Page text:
Every few days I hear the argument “If x% of the money in gold (or other asset class) moved into bitcoin, a single bitcoin should be worth $y”. This article explains why this argument is utter nonsense.
The (flawed) reasoning is as follows: the total value of gold in circulation is estimated at US$8 trillion. If some small fraction of the people holding gold (say, 5%) sold their gold for US Dollars (releasing $400 bn), and the USD proceeds were used to buy bitcoins, the total value of bitcoins (commonly referred to as “market capitalisation”) would increase by that amount of dollars ($400bn), and because we know the total number of bitcoins in circulation, we can derive a price per bitcoin. Continue reading
Some technology startup companies are raising money in a new way, by issuing digital tokens in return for funds. This is often colloquially called “doing an ICO”, and this article aims to explain how this works.
A blockchain is a type of distributed ledger. But new distributed ledgers are emerging. These are databases where control over the data’s evolution is shared between entities. Here’s a handy cheatsheet.
This post tries to describe two very different uses for blockchain technology: Digital Token Ledgers that record ownership changes of digital tokens, and Activity Registers that record timestamped proofs of existence of data or agreements about data. Bitcoin is used for both.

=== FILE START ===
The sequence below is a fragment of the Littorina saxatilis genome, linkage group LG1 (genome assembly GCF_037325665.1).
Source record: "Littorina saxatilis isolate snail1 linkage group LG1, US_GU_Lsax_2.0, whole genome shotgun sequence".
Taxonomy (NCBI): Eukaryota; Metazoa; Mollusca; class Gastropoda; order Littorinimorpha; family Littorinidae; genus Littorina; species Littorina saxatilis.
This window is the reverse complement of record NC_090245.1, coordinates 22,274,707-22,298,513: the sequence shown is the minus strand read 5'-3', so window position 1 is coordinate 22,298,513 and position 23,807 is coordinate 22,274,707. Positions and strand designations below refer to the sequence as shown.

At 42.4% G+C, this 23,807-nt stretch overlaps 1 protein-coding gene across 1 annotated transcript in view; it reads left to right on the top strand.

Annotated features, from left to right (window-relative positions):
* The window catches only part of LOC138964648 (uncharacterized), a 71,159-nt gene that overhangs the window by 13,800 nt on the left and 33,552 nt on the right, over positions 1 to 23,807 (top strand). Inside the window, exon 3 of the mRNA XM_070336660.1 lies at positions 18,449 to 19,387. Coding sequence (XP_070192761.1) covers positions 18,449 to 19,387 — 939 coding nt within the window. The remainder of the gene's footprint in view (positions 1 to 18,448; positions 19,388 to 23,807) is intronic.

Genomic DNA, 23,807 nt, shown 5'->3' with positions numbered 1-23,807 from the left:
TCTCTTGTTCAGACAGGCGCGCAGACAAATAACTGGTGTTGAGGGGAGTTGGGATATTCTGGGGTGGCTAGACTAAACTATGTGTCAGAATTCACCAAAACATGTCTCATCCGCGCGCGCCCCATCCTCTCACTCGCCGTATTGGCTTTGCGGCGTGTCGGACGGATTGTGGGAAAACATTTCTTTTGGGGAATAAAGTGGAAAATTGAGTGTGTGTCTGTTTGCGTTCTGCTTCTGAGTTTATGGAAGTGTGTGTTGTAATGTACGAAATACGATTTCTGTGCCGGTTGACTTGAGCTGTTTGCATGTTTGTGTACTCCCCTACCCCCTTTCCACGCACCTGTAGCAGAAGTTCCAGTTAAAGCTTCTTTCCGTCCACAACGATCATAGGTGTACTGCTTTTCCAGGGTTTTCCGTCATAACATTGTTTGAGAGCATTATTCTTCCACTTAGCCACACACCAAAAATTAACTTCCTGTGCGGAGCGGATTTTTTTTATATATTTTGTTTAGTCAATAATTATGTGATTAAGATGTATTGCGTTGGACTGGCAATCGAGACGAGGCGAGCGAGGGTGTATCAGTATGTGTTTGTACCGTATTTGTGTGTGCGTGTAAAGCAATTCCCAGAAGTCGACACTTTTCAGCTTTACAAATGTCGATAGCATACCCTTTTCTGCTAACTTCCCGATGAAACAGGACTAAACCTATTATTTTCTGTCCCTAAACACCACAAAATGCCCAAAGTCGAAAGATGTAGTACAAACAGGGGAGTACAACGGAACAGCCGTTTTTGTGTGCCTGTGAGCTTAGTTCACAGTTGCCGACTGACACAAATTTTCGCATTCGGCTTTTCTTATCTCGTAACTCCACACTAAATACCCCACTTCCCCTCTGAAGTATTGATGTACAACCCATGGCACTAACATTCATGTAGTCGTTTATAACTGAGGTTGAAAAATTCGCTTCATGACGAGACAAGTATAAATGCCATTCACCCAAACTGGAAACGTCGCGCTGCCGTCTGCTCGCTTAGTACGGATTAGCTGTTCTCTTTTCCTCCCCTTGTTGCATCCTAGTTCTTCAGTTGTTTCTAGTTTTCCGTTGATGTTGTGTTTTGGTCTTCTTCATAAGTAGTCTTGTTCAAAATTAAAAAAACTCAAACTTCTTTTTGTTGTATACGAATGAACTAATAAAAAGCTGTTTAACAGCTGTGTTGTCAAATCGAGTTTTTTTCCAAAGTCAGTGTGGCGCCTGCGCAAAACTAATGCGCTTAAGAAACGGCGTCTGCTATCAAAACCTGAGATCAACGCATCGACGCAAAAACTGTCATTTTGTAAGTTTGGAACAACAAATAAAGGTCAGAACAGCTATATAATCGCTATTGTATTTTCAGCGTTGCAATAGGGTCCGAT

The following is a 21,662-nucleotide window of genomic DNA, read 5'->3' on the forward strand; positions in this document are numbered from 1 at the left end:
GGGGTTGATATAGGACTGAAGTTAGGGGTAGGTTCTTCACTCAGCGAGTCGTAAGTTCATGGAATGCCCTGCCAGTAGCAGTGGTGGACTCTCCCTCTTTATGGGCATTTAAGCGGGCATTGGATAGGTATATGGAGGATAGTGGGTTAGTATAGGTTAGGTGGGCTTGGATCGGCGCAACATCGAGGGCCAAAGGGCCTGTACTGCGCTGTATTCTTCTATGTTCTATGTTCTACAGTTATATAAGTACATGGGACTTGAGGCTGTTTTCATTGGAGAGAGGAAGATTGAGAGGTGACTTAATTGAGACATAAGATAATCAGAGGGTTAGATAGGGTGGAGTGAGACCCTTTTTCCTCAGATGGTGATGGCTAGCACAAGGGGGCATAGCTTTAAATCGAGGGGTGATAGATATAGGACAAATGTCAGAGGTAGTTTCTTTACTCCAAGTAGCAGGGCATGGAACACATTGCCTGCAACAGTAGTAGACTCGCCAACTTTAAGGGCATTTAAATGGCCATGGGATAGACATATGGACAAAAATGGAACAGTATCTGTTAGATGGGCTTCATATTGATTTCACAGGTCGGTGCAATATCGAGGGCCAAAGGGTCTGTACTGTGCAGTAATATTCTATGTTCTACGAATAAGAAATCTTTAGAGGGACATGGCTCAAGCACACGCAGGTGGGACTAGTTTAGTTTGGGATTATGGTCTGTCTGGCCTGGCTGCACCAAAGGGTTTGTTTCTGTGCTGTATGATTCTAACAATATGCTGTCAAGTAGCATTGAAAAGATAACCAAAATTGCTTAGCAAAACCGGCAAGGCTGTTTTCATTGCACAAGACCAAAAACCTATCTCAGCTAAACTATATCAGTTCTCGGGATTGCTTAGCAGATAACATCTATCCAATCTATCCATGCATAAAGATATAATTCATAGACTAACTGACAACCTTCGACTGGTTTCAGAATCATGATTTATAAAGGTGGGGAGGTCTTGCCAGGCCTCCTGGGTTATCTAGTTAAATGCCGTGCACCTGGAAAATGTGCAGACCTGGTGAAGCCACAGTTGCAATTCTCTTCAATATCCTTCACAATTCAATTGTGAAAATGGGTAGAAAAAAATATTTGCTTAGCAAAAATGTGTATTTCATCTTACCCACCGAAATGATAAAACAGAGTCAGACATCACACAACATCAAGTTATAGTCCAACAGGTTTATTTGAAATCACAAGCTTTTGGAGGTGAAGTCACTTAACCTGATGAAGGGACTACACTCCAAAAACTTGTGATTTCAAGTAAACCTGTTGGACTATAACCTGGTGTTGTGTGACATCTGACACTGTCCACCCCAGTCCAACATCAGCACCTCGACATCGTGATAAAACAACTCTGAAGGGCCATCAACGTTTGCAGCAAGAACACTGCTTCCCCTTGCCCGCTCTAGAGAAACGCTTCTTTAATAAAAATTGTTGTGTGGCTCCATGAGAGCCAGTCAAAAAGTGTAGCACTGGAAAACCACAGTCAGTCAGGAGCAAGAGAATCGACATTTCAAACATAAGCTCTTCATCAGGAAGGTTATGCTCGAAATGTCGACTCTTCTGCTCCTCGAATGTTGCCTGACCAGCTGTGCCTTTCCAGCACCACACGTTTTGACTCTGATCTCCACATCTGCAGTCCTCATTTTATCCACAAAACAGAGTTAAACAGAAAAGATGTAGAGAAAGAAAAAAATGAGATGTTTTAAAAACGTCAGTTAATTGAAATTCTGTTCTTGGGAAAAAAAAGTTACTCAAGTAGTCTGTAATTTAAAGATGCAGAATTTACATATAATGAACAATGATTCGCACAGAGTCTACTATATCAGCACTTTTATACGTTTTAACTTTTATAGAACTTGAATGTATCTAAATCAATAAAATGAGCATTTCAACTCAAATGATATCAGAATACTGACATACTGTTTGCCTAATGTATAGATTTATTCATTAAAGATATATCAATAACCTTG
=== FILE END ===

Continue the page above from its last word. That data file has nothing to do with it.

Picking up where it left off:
I have heard this comment many times:
“Blockchain” is a solution looking for a problem.
That is incorrect – here’s the problem statement, originally articulated in 2008:
The problem statement, to paraphrase, is
“How do people pay each other electronically without being at the behest of Financial Institutions?”
The proposed solution is:
This article attempts to explain the difference between the revolutionary disruptive innovation of bitcoin and the evolutionary efficiency innovations of industry workflow tools, and why calling them both “blockchains”, even as a generic term, is incredibly confusing.
For the rest of this post, I will use the phrase “industry workflow tools” instead of industry blockchains, as some of the emerging solutions being proposed in this space are not blockchains (eg, R3’s Corda is not a blockchain but Digital Asset’s solutions are – however, both companies are proposing industry workflow tools).
I have been looking for a one pager explaining the difference between users, miners, nodes and other participants on the bitcoin network. I couldn’t find one so I attempted to draw my own. Here it is.
Click on the image for a high-resolution copy you can download, share, copy and print.
Feedback very welcome!